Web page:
Pentagon

Obama's Choice for Defense Secretary Favors Possible Military Response in Iran, More Spending

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"Contain, contain, contain … contain, contain Iran"
Department of Defense

Former Deputy Secretary of Defense Ashton Carter is President Barack Obama's official choice to replace Chuck Hagel. Though leaked earlier, the formal announcement came today at a White House ceremony. Here's how USA Today describes his background:

From 2009 to 2011, Carter — a Yale graduate with a degree in physics — worked as undersecretary for acquisition, where he supervised the procurement of equipment to meet emerging threats.

Before he left the Pentagon, Carter was the military's top weapons' buyer and pushed hard for gear that troops needed to stay alive on the battlefields in Iraq and Afghanistan: Mine Resistant Ambush Protected (MRAP) vehicles to protect them from roadside bombs, surveillance equipment to spy on insurgents and bomb-sniffing dogs to find the buried mines that killed and maimed troops on foot patrols.

Regarded as smart, capable, and wonkish, Carter also led the Pentagon review of its budget with a look toward cuts.

That's one way to describe his attitude toward the Pentagon's budget cuts. If you are skeptical that the guy in charge of buying stuff for the military was all about fiscal responsibility, the progressive peaceniks over at Institute for Policy Studies have a counter-narrative. Carter helped perpetuate the nonsense that the sequestration cuts were devastating to the Department of Defense:

Carter used his Pentagon perch to publicly criticize mandated defense budget cuts provided in the 2011 Budget Control Act. In an op-ed for Defense One, Carter argued that sequestration forced "deep, essentially mindless, additional cuts in the defense budget." He argued that the defense department will be "driven to make inefficient and unsound near term funding choices that will reduce our buying power" and harm "our readiness."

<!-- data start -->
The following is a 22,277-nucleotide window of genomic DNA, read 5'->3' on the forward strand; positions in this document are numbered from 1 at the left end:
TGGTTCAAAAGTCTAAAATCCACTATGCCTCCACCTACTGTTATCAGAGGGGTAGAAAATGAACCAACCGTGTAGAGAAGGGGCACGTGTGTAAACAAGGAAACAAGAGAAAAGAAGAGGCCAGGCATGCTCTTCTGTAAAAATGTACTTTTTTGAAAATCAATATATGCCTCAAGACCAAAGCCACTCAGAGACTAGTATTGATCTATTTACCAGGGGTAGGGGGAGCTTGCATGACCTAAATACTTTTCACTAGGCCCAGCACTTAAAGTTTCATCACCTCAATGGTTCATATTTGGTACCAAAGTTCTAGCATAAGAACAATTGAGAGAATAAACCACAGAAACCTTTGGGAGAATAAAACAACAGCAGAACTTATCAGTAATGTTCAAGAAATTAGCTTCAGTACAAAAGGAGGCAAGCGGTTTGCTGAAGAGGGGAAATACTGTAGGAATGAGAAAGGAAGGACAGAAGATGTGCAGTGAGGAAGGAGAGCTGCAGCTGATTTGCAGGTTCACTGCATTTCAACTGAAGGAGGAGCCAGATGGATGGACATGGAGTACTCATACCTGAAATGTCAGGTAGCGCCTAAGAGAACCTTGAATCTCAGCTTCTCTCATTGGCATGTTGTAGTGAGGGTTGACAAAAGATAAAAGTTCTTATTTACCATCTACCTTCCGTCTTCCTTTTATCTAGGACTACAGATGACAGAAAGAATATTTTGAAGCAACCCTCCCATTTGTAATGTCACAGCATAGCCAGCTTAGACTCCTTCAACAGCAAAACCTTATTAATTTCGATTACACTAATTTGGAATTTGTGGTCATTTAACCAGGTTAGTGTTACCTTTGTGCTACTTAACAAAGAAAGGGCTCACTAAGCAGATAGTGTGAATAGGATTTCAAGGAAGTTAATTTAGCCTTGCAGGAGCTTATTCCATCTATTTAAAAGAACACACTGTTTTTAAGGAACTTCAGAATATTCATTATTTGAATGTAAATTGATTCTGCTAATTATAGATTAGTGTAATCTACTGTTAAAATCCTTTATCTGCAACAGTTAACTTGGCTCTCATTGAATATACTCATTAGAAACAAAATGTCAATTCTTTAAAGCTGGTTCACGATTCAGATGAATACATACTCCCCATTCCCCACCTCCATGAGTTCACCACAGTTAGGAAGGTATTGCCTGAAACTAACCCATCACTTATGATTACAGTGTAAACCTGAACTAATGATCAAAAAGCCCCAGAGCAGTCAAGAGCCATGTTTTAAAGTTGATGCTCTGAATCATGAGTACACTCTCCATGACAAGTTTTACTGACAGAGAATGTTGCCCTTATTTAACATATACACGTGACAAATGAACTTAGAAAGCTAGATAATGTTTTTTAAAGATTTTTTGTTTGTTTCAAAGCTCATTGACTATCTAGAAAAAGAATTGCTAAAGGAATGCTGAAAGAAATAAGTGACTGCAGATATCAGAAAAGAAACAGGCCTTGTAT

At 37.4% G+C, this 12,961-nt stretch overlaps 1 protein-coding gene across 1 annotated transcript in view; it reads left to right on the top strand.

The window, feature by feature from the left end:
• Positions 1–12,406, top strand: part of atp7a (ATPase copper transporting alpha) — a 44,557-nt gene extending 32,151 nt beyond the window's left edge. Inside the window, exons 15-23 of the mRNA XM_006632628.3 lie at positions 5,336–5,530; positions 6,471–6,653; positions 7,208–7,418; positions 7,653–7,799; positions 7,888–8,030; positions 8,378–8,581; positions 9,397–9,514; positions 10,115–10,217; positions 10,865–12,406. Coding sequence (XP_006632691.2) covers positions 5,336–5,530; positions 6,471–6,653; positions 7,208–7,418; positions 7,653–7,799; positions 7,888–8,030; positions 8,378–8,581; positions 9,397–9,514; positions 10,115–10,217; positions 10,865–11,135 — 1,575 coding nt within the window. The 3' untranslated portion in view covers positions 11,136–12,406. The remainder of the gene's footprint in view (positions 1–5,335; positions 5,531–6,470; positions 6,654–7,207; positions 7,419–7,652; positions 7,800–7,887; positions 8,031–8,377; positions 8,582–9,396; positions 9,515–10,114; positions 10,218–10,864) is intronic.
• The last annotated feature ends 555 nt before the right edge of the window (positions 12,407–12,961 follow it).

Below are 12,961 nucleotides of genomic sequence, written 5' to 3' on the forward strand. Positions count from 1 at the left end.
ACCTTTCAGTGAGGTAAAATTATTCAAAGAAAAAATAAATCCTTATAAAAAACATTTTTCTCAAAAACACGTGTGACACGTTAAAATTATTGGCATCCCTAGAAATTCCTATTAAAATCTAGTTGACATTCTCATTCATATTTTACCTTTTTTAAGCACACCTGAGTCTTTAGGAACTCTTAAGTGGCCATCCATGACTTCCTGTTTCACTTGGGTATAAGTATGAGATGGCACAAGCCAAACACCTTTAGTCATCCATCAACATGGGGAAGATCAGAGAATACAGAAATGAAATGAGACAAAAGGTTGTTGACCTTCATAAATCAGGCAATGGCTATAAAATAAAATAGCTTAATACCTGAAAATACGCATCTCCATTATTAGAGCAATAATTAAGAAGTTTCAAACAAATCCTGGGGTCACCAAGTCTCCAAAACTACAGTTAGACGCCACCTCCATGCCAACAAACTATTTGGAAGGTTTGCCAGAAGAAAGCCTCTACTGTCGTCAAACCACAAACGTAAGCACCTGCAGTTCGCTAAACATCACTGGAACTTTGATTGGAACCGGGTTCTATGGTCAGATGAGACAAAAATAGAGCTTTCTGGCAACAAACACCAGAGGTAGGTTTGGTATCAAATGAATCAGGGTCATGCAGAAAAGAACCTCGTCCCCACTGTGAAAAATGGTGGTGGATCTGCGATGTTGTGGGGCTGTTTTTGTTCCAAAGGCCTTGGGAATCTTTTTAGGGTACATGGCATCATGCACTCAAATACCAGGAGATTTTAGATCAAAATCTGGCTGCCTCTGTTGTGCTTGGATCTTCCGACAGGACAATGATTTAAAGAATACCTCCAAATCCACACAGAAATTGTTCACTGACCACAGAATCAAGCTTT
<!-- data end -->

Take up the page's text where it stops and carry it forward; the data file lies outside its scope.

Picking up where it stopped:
And yet, we keep handing over that military equipment Carter bought to our police departments. As folks like Nick Gillespie and Veronique de Rugy noted about the sequestration last year at this time, those cuts only slowed the massive growth of defense spending. Refresh your memory here.

In Institute notes that Carter is a big advocate against nuclear proliferation and advocates the use of force if necessary. That may get him through some of the warhawk conservatives in the Senate. He contributed to a report that pushed for consideration of potential military strikes against Iran. The Institute's analysis of the report:

[I]f the new administration agrees to hold direct talks with Tehran without insisting that the country first cease enrichment activities, it should set a pre-determined compliance deadline and be prepared to apply increasingly harsh repercussions if the deadlines are not met, leading ultimately to U.S. military strikes that would "have to target not only Iran's nuclear infrastructure, but also its conventional military infrastructure in order to suppress an Iranian response."

That was a report written by several parties. In a different report from 2008, Carter expressed concerns that military strikes on Iran might not actually stop nuclear proliferation. But reading through the report, he really means that only military strikes won't work, which I don't think is anybody's plan, not even Sen. John "Bomb, bomb, bomb … bomb, bomb Iran" McCain's. Carter instead discusses a containment strategy that uses the possibility of military force to contribute to pressure against Iran to give up its nuclear ambitions:

The alternative to the diplomatic table, broadly speaking, is a strategy of containment and punishment of an Iran that ultimately proceeds with its nuclear program. A variety of military measures—air assault, blockade, encirclement, and deterrence—could be elements of such a containment strategy.

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